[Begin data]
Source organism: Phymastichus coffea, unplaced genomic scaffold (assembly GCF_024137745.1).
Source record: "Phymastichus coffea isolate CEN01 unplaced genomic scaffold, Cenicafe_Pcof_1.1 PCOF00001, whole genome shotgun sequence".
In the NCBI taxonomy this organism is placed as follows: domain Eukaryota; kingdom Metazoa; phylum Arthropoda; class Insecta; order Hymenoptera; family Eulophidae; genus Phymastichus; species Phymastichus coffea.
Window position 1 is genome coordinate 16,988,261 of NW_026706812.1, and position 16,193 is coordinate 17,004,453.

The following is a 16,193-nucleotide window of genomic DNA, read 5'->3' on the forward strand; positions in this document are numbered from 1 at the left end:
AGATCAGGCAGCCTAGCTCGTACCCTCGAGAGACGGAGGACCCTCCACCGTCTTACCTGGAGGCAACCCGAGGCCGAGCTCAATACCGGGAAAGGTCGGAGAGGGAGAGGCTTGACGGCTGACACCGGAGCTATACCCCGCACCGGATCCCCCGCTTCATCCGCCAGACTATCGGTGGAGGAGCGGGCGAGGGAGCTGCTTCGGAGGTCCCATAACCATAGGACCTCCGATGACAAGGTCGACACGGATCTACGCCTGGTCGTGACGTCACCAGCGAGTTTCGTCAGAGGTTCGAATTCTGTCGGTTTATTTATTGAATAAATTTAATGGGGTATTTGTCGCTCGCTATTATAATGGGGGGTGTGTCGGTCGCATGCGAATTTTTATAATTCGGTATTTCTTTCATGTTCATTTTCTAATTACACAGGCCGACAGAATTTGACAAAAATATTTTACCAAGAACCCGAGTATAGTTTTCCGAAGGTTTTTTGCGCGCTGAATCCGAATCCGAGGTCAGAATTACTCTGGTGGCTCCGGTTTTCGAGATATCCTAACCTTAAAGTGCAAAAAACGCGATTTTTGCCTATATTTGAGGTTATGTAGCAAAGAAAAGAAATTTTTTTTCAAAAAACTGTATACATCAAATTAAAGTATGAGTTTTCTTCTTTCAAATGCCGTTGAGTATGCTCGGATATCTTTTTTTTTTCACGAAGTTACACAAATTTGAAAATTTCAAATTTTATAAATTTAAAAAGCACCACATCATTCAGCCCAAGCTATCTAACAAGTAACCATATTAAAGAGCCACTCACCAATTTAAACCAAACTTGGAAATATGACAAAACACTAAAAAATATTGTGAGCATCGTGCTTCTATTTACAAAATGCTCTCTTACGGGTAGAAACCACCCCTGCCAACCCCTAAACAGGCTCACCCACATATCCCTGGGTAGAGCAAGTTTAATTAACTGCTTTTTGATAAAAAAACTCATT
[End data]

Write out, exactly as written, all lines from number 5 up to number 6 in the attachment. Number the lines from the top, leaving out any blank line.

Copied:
The following is a 16,193-nucleotide window of genomic DNA, read 5'->3' on the forward strand; positions in this document are numbered from 1 at the left end:
AGATCAGGCAGCCTAGCTCGTACCCTCGAGAGACGGAGGACCCTCCACCGTCTTACCTGGAGGCAACCCGAGGCCGAGCTCAATACCGGGAAAGGTCGGAGAGGGAGAGGCTTGACGGCTGACACCGGAGCTATACCCCGCACCGGATCCCCCGCTTCATCCGCCAGACTATCGGTGGAGGAGCGGGCGAGGGAGCTGCTTCGGAGGTCCCATAACCATAGGACCTCCGATGACAAGGTCGACACGGATCTACGCCTGGTCGTGACGTCACCAGCGAGTTTCGTCAGAGGTTCGAATTCTGTCGGTTTATTTATTGAATAAATTTAATGGGGTATTTGTCGCTCGCTATTATAATGGGGGGTGTGTCGGTCGCATGCGAATTTTTATAATTCGGTATTTCTTTCATGTTCATTTTCTAATTACACAGGCCGACAGAATTTGACAAAAATATTTTACCAAGAACCCGAGTATAGTTTTCCGAAGGTTTTTTGCGCGCTGAATCCGAATCCGAGGTCAGAATTACTCTGGTGGCTCCGGTTTTCGAGATATCCTAACCTTAAAGTGCAAAAAACGCGATTTTTGCCTATATTTGAGGTTATGTAGCAAAGAAAAGAAATTTTTTTTCAAAAAACTGTATACATCAAATTAAAGTATGAGTTTTCTTCTTTCAAATGCCGTTGAGTATGCTCGGATATCTTTTTTTTTTCACGAAGTTACACAAATTTGAAAATTTCAAATTTTATAAATTTAAAAAGCACCACATCATTCAGCCCAAGCTATCTAACAAGTAACCATATTAAAGAGCCACTCACCAATTTAAACCAAACTTGGAAATATGACAAAACACTAAAAAATATTGTGAGCATCGTGCTTCTATTTACAAAATGCTCTCTTACGGGTAGAAACCACCCCTGCCAACCCCTAAACAGGCTCACCCACATATCCCTGGGTAGAGCAAGTTTAATTAACTGCTTTTTGATAAAAAAACTCATT